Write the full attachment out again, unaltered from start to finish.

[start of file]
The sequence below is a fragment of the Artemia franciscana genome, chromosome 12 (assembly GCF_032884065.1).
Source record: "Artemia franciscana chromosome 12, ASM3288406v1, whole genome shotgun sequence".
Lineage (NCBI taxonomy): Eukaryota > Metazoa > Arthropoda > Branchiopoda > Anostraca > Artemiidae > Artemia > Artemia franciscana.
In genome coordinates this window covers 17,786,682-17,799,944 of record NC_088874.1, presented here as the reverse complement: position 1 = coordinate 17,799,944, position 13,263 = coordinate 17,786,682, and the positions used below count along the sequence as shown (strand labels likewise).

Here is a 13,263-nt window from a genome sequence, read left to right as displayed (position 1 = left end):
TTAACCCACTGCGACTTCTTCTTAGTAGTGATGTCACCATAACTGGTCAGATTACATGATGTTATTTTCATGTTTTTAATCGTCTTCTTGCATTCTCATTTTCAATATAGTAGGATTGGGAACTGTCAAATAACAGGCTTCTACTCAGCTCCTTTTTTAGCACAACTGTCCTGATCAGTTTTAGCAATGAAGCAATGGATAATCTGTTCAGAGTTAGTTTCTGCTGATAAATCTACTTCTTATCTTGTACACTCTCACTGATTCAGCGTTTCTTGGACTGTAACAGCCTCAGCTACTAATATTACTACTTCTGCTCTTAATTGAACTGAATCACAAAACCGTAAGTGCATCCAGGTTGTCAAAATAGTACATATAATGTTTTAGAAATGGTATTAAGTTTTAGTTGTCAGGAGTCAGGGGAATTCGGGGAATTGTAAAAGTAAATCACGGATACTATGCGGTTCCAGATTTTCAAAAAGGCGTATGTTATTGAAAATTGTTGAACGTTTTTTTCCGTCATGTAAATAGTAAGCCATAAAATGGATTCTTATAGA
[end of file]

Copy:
The sequence below is a fragment of the Artemia franciscana genome, chromosome 12 (assembly GCF_032884065.1).
Source record: "Artemia franciscana chromosome 12, ASM3288406v1, whole genome shotgun sequence".
Lineage (NCBI taxonomy): Eukaryota > Metazoa > Arthropoda > Branchiopoda > Anostraca > Artemiidae > Artemia > Artemia franciscana.
In genome coordinates this window covers 17,786,682-17,799,944 of record NC_088874.1, presented here as the reverse complement: position 1 = coordinate 17,799,944, position 13,263 = coordinate 17,786,682, and the positions used below count along the sequence as shown (strand labels likewise).

Here is a 13,263-nt window from a genome sequence, read left to right as displayed (position 1 = left end):
TTAACCCACTGCGACTTCTTCTTAGTAGTGATGTCACCATAACTGGTCAGATTACATGATGTTATTTTCATGTTTTTAATCGTCTTCTTGCATTCTCATTTTCAATATAGTAGGATTGGGAACTGTCAAATAACAGGCTTCTACTCAGCTCCTTTTTTAGCACAACTGTCCTGATCAGTTTTAGCAATGAAGCAATGGATAATCTGTTCAGAGTTAGTTTCTGCTGATAAATCTACTTCTTATCTTGTACACTCTCACTGATTCAGCGTTTCTTGGACTGTAACAGCCTCAGCTACTAATATTACTACTTCTGCTCTTAATTGAACTGAATCACAAAACCGTAAGTGCATCCAGGTTGTCAAAATAGTACATATAATGTTTTAGAAATGGTATTAAGTTTTAGTTGTCAGGAGTCAGGGGAATTCGGGGAATTGTAAAAGTAAATCACGGATACTATGCGGTTCCAGATTTTCAAAAAGGCGTATGTTATTGAAAATTGTTGAACGTTTTTTTCCGTCATGTAAATAGTAAGCCATAAAATGGATTCTTATAGA